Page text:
Feeling the milk in my breasts, the wetness of your ever spending

Feeling the tether from you to me and back again neverending

Your father went on to conquer worlds with a rod

A rich man with the same long fingernails and sharp soul

He calls me once in a while

Tells me I’m still beautiful

And if I saw him, he would bring harm

So I keep us safe and I see no one

As we sit on the balcony and I imagine

You’d be tall and you’d be beautiful like climbing honeysuckle

Because you are my daughter

We raise our glasses to your December birthday and 27 years

And your father he cannot attend our moments together

He may hurt us again, he may seek to take you away

He stays in his apartment in the city and grows richer

On weekends he chooses whores that look like I did

When I was just a young girl

With hair down to my bottom and no breasts to speak of

He had me before I ever menstrated so we thought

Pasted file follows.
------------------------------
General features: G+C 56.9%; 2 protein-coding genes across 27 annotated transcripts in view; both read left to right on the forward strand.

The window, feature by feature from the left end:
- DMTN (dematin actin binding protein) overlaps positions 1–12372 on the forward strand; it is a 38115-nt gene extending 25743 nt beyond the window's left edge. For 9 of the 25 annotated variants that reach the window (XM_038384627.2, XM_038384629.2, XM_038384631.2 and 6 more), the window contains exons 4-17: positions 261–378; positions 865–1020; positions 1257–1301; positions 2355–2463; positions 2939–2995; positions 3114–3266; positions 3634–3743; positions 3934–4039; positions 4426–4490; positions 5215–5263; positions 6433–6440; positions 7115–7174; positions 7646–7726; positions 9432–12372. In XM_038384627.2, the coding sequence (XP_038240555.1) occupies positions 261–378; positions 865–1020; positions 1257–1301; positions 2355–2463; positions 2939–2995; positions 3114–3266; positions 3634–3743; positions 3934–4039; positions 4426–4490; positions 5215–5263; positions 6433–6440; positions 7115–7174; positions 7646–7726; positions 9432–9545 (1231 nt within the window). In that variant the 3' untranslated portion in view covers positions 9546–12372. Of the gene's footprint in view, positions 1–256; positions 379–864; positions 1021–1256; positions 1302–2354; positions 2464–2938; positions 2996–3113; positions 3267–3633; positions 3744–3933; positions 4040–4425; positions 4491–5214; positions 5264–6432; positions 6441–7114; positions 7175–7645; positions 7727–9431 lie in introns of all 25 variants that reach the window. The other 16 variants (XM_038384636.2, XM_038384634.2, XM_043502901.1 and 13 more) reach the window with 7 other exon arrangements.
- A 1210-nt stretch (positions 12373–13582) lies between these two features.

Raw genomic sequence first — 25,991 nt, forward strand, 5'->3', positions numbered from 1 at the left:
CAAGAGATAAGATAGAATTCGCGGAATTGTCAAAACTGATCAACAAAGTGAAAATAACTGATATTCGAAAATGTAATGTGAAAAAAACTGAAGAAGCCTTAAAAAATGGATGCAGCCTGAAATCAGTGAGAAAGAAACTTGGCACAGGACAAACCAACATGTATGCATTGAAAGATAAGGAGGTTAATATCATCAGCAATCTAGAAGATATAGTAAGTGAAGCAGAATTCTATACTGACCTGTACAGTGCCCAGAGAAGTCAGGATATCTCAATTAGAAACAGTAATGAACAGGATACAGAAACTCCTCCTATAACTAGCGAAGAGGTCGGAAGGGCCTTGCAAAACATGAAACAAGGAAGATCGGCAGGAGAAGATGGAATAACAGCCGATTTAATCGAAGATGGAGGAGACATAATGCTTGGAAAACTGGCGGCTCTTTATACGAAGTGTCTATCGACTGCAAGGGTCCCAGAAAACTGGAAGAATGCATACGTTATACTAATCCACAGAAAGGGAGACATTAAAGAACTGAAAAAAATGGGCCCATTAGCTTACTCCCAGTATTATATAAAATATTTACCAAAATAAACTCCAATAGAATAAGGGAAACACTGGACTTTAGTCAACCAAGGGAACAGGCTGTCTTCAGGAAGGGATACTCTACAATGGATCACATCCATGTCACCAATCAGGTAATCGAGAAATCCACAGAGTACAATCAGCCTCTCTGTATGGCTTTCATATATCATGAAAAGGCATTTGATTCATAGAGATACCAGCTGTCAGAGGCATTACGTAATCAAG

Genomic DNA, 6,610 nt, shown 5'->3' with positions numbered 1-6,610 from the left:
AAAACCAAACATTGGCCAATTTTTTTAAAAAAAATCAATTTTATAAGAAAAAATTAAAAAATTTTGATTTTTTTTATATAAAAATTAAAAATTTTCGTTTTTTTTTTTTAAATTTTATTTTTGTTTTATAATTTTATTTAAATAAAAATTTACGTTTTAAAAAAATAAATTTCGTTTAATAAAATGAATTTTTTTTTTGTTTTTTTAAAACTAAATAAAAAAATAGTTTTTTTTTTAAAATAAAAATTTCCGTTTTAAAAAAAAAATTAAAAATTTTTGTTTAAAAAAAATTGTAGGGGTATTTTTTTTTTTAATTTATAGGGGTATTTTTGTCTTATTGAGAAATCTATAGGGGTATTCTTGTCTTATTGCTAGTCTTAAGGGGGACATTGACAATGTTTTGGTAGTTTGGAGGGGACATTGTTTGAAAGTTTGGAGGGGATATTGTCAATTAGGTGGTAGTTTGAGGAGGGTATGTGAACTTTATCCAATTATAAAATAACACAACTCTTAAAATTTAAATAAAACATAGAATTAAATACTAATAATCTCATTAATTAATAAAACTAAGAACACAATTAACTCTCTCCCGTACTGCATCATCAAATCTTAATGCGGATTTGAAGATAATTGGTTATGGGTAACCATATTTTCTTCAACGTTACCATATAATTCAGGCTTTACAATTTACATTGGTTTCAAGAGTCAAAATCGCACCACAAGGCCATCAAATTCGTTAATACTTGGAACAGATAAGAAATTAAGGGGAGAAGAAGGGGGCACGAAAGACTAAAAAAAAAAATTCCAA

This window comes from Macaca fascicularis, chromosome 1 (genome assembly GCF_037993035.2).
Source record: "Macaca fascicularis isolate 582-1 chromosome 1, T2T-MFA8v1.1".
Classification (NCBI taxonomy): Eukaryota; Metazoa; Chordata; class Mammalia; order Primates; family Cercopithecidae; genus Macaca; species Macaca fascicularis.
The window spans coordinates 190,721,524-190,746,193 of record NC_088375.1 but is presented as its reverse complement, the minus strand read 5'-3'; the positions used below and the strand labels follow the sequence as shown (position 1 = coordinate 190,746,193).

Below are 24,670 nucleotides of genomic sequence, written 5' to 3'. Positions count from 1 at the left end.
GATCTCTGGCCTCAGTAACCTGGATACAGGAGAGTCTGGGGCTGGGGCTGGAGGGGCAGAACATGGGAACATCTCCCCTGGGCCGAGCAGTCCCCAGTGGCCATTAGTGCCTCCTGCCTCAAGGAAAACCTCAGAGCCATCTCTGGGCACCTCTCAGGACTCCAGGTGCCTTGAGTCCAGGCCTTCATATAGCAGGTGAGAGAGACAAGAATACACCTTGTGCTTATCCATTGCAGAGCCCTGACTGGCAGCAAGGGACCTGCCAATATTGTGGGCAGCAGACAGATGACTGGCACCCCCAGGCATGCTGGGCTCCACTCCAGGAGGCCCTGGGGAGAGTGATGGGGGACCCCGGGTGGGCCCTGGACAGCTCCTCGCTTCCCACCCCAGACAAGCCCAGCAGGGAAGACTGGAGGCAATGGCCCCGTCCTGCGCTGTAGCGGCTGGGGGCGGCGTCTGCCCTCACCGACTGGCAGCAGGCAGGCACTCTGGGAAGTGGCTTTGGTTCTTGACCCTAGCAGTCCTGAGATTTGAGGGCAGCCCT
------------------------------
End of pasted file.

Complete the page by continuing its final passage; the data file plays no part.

You could not exist

It was true, you did not

Home from the hospital with a pad of loss between my legs

But that was a fall I can still feel in my displaced bones

Seeing the future with each tumble, seeing his fists open and close

Alone now and you have been dead 28 years almost

And I light a candle

For what I was not meant to have

Though I would have loved you so

And I do

You speak to me when I sit by myself and the night is quiet

You tell me not to be lonely though it is impossible

I smile at you because that’s what mothers do

Spare their children

Any pain

Fear – Candice Louisa Daquin — FREE VERSE REVOLUTION

Fear for a child is very different to the adult and exactly the same the child inhabits another decade, in the past, another life before they knew they were who they become the child wets the bed because she misses her mother who is beautiful, ethereal, slender and absent the smell of her still lingers […]

via Fear – Candice Louisa Daquin — FREE VERSE REVOLUTION